|Capitalizing the first letter of each word
|Lowercase letters with hyphens separating words
camelCase and snake_case are the most common. I prefer camelCase and I don't recommend PascalCase or kebab-case.
5. Communicate with HTTP status codes
Status codes are a standard part of the HTTP protocol, and they allow you to quickly convey information about the outcome of a request.
By using HTTP status codes in your API responses, you help your clients build their error handling.
Monitoring tools such as Application Insights and App Dynamics use HTTP status codes to understand the current state and health of an API. For example, if you use a status code in the 200 range even when the operation fails, the monitoring tool won't know that something went wrong.
Here is a table that lists the most important HTTP status codes:
|HTTP Status Code
The request was successful and the response body contains the requested data.
|The request was successful and a new resource was created.
|204 No Content
The request was successful but there is no representation to return (i.e. the response is empty).
|400 Bad Request
The request was invalid or cannot be served. The request should not be repeated without modification.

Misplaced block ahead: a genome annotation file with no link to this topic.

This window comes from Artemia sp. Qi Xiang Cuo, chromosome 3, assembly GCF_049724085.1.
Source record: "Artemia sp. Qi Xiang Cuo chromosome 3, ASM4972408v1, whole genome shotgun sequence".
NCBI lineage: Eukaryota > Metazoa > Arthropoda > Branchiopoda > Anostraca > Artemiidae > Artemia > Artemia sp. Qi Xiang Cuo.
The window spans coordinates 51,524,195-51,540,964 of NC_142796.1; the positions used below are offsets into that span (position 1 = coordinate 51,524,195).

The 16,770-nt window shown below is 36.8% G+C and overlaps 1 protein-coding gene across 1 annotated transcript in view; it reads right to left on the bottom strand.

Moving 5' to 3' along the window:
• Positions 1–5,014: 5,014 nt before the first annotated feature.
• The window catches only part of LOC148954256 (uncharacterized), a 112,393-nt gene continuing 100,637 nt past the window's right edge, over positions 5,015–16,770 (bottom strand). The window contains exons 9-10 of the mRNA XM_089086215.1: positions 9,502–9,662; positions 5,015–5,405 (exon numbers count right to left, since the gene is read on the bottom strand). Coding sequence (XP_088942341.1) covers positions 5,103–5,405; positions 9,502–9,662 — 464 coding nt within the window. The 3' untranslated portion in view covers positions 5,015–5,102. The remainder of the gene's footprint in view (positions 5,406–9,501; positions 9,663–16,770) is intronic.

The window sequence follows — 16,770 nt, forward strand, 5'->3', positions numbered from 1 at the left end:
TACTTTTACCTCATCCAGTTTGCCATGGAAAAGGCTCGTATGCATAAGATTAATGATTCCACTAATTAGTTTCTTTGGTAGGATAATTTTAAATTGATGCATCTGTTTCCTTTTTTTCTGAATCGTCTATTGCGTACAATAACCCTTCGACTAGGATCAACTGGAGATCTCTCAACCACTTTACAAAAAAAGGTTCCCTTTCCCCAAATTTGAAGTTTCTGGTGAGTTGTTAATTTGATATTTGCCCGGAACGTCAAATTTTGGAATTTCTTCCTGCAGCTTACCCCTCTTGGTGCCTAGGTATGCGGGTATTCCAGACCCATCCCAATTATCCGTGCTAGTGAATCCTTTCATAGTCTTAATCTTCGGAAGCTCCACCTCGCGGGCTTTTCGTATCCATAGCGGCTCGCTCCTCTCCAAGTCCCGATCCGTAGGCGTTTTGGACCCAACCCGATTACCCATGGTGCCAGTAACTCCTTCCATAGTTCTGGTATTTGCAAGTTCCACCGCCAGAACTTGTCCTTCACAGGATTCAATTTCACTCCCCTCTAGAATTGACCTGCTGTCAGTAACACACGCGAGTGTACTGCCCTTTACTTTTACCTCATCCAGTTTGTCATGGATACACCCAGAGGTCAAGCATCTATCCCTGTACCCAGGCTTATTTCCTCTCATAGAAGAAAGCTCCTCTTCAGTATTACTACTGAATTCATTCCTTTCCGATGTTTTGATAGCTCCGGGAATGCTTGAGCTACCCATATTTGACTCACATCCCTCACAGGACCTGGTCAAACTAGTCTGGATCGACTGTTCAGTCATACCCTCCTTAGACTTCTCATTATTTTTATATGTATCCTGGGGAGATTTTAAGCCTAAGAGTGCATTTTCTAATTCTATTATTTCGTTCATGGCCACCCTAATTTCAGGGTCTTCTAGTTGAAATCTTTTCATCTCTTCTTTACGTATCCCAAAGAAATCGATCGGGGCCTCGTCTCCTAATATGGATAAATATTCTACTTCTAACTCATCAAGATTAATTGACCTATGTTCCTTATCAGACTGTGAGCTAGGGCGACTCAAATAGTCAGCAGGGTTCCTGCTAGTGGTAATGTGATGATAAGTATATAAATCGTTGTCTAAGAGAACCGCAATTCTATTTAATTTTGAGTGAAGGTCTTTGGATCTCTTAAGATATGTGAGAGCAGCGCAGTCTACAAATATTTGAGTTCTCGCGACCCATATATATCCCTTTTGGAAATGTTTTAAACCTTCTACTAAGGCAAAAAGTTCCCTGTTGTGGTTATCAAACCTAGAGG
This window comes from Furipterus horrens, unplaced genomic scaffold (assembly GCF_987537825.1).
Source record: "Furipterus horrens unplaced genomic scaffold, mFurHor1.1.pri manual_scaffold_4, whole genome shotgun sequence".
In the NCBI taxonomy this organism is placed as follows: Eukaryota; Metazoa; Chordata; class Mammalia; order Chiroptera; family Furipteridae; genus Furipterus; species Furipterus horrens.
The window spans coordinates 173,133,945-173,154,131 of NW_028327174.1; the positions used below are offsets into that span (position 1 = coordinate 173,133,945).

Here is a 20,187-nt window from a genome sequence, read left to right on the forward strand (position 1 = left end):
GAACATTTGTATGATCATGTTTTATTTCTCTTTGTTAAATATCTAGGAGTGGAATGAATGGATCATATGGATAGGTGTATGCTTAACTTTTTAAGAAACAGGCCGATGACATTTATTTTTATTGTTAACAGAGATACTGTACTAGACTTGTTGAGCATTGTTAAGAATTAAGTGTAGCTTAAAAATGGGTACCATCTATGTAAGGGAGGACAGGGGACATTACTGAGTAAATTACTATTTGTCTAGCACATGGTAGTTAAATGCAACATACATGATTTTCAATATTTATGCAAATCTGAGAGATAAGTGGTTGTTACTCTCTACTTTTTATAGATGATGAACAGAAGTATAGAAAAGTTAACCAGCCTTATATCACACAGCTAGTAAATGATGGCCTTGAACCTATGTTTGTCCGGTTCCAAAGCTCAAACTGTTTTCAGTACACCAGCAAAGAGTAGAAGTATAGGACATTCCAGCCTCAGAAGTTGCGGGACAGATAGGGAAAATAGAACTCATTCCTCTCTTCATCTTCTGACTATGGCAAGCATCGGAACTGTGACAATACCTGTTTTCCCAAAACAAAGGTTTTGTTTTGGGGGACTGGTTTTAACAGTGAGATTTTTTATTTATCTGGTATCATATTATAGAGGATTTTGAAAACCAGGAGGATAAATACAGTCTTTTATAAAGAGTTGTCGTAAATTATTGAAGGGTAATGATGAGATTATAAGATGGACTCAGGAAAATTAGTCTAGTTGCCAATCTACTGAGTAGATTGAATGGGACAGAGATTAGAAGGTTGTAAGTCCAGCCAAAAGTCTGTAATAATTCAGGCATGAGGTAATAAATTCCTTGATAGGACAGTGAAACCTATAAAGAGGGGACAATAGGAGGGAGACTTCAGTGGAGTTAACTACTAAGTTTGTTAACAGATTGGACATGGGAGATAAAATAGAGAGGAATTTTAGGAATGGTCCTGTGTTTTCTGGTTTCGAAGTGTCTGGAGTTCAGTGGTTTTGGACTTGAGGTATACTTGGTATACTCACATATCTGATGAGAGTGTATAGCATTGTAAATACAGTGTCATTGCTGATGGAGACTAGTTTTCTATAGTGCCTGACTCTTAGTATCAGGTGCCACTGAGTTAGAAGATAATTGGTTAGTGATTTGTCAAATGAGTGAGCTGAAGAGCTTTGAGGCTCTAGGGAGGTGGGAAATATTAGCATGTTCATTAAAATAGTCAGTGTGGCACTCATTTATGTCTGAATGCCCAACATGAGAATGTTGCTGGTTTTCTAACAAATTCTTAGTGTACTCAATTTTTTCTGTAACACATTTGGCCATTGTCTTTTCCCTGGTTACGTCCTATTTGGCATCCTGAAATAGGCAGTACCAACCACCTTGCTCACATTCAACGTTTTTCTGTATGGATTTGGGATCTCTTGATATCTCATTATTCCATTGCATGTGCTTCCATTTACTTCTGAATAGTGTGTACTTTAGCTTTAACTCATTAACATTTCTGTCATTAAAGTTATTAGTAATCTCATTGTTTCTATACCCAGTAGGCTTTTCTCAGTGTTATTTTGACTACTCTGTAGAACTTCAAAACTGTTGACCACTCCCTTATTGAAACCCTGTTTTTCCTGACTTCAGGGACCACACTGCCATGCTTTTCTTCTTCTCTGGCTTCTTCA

The request requires authentication and the user has not provided valid credentials.
The server understands the request, but it refuses to authorize it.
|404 Not Found
The requested resource could not be found but may be available in the future.
|500 Internal Server Error
|An internal server error occurred while processing the request.
Read more: HTTP Bad Request vs Not Found
6. Do not maintain state
A REST API should not maintain state on the server. That's the responsibility of the client.
This is important because it allows for the API to be cacheable, scalable, and decoupled from the client.
7. Version your APIs
API Versioning is important because it allows for backward compatibility, enables the introduction of new features without breaking existing clients, and allows for phased rollouts of changes.
Here are the most popular ways to version a REST API:
The version number is included in the URL path, such as "api/v1/resources"
|URL query parameter
The version number is included as a parameter in the URL, such as "api?version=1"
|Custom request header
A custom header, such as "X-API-Version" is used to specify the version number
The client specifies the desired version through the use of the "Accept" header in the request